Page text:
EXPERTS CONVENE AT PRINCETON UNIVERSITY TO DISCUSS “CHANGING CLIMATE, CHANGING APPETITES”
Changing Climate Appetites poster
The one-day conference brought together scholars and experts from universities, the food industry, government policy organizations, and others to discuss sustainability. I recap the proceedings in the April issue of the Princeton Echo, including key takeaways from NJ food professionals in attendance.

Jersey Girls Rule! – Win National & International Awards; Dining Well at 3 Delaware River Beauties

Jim Filip

Jim Filip

But first, a sad farewell to a pioneer of our state’s fine dining scene. In the early 1980s, Jim Filip’s Jersey Shore restaurant, Doris & Ed’s, helped us overcome our status as a fine dining backwater. He passed away on March 7th at the age of 75. Doris & Ed’s was the first in the Garden State to receive a James Beard Award – and that was just one of many accolades. The Highlands restaurant was renowned for its seafood and its perch on Sandy Hook Bay that afforded a spectacular view of the New York Skyline. The restaurant closed permanently after suffering damage from hurricanes Irene and Sandy.

Katie Parla’s “Tasting Rome” Wins Major Cookbook Award

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Katie Parla

Tasting Rome

The West Windsor native’s widely acclaimed Tasting Rome: Fresh Flavors and Forgotten Recipes from an Ancient Citya lively guide to the vibrant Rome dining scene (with recipes), took home top honors in the travel category earlier this month at the conference of the International Association of Cooking Professionals (IACP). The award went to Parla and the book’s photographer, Kristina Gill. I wrote about Katie Parla’s Jersey roots in my profile here in the Winter 2017 issue of Edible Jersey.

Meet Pam Flory: Award-Winning School Garden Manager and Gardening Instructor at Princeton Day School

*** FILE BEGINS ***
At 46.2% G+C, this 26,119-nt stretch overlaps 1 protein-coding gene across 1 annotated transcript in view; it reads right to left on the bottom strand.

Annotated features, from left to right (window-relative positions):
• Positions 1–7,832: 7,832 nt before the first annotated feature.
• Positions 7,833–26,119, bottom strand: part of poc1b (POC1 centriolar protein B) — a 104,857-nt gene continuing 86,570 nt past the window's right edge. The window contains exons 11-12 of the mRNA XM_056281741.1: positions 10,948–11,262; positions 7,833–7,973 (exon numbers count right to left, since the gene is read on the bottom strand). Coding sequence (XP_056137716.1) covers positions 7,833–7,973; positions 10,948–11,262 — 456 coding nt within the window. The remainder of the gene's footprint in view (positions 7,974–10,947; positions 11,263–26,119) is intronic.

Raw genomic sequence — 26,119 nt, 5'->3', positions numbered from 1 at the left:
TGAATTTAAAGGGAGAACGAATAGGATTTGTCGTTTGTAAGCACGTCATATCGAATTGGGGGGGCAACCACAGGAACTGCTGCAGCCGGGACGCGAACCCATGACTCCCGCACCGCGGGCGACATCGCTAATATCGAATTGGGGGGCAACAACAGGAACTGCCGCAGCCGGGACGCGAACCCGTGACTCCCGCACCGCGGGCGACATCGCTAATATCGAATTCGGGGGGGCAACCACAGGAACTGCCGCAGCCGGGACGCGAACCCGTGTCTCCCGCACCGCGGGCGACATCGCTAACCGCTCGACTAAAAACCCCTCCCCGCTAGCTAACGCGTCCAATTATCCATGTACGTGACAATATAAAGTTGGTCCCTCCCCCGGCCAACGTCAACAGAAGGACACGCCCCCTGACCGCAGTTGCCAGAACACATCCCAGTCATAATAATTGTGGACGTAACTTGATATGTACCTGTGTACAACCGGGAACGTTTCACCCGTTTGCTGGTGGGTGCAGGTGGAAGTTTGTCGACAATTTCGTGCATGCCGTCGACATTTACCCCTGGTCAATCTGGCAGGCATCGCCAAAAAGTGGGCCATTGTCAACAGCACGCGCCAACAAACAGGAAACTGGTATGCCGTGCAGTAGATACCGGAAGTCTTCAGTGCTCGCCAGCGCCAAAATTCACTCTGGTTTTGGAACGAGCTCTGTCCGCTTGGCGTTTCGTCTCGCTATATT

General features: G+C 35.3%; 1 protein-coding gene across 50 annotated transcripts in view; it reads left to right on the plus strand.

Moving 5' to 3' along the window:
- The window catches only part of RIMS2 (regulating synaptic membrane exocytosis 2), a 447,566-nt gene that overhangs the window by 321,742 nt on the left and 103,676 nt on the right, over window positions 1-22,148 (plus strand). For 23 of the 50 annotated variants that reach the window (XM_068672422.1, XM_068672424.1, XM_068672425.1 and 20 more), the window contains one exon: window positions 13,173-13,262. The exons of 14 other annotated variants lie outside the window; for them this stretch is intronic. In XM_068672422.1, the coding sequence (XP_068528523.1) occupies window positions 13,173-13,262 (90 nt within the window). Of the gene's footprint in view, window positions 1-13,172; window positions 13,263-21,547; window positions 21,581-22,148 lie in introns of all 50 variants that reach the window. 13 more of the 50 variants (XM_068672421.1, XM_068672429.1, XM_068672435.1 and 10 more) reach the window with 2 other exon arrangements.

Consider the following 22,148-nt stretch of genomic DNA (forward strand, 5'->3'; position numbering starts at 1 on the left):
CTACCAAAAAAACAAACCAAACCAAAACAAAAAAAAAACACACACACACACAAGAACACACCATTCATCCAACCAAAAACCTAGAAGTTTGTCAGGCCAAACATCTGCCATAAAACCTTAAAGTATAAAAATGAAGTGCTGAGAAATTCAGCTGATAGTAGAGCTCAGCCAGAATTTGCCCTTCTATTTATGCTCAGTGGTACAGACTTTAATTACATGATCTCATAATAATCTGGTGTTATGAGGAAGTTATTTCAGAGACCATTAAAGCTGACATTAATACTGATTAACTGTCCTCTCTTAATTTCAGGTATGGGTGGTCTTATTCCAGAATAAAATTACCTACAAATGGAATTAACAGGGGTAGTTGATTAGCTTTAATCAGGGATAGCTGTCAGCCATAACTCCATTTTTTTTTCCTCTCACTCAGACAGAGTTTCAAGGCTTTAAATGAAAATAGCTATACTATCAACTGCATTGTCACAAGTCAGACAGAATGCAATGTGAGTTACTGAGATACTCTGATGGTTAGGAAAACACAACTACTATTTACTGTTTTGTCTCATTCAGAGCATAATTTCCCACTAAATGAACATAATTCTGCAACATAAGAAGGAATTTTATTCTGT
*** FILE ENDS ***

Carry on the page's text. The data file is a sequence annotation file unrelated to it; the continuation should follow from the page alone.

Edible Jersey cover spring 2017

Speaking of Edible Jersey, here in the Spring 2017 issue is my profile of Pam Flory. (Clearly, that’s not her on the cover). She’s the energetic powerhouse who has broken new ground – literally and figuratively – in making her school’s garden a national model.

River Crossings: 3 Atmospheric Gems Just Across the Delaware in Pennsylvania

Thanks to the insistent prodding of a good friend, over the last few months I’ve enjoyed meals at these history-laden eateries that are long on both charm and first-rate fare. If you’re not familiar with them, I urge you to check them out.

Fireplace

Lumberville General Store

Lumberville General Store: It’s across the street from the Black Bass Inn, has the same owner, and, like the Inn, is in a historic stone structure (1770) that radiates charm. But that’s about all the two have in common. In keeping with its original roots, this cafe/deli/bakery maintains casualness and warmth, and its seemingly casual menu belies the kitchen’s care and expertise. At breakfast, for example, the sausage is housemade, the salmon smoked on premises, and the hash browns undergo sous vide in a multi-step process that results in the best I’ve encountered. Here are pics of our breakfast choices, each a mere $7.95.

Scotch Woodcock

Scotch Woodcock: Lumberville General Store

Smoked salmon, scrambled egg, and caper and herb cream cheese on a kaiser roll with hash browns

Hearty Start Biscuit

Hearty Start Biscuit

Lumberville Cafe breakfast sausage with two fried eggs on a buttermilk scallion biscuit with hash browns.

Bowman’s Tavern: The unchanged look of this comfortable spot is resolutely old-timey, but in a good, authentic way. Like the Lumberville General Store, it got new owners (here, in 2013), and an updated menu that utilizes fresh fare from area farms and creameries. The tab is gentle here, too. Among my favorites: a generous helping of big, tender, cornmeal-crusted oysters  with tarragon aioli; roasted lamb sandwich with whipped goat cheese on ciabatta; and crab cake sandwich. (That last is something I adore but am rarely satisfied with.)

Inn at Barley Sheaf Farm: The house and grounds of this beautifully preserved farm were once owned by playwright George S. Kaufman, and is primarily a bed & breakfast. But its stunning dining rooms are open to the public and I particularly recommend the classic brunch served in the glass-encased conservatory on weekends. The setting and the service could not be more gracious, and a three-course $35 prix fixe meal includes a complimentary mimosa, fabulous bread and muffin basket, and coffee or tea. The menu boasts an array of choices  – some traditional, some modern – for starter, entree, and dessert. Our happy picks included maple-glazed pork belly with grits and a poached egg and avocado and oven-roasted tomato toast with an egg (sunny side up), ricotta, and baby field greens.

(Visit the websites not only for complete menus, but for gorgeous pics.)

 

 

 

Chefs Team Up with Griggstown Farm; Mistral Opens in King of Prussia; Where to Dine on Excellent Ramen & Breast of Veal, Finding Nectar on a Human Scale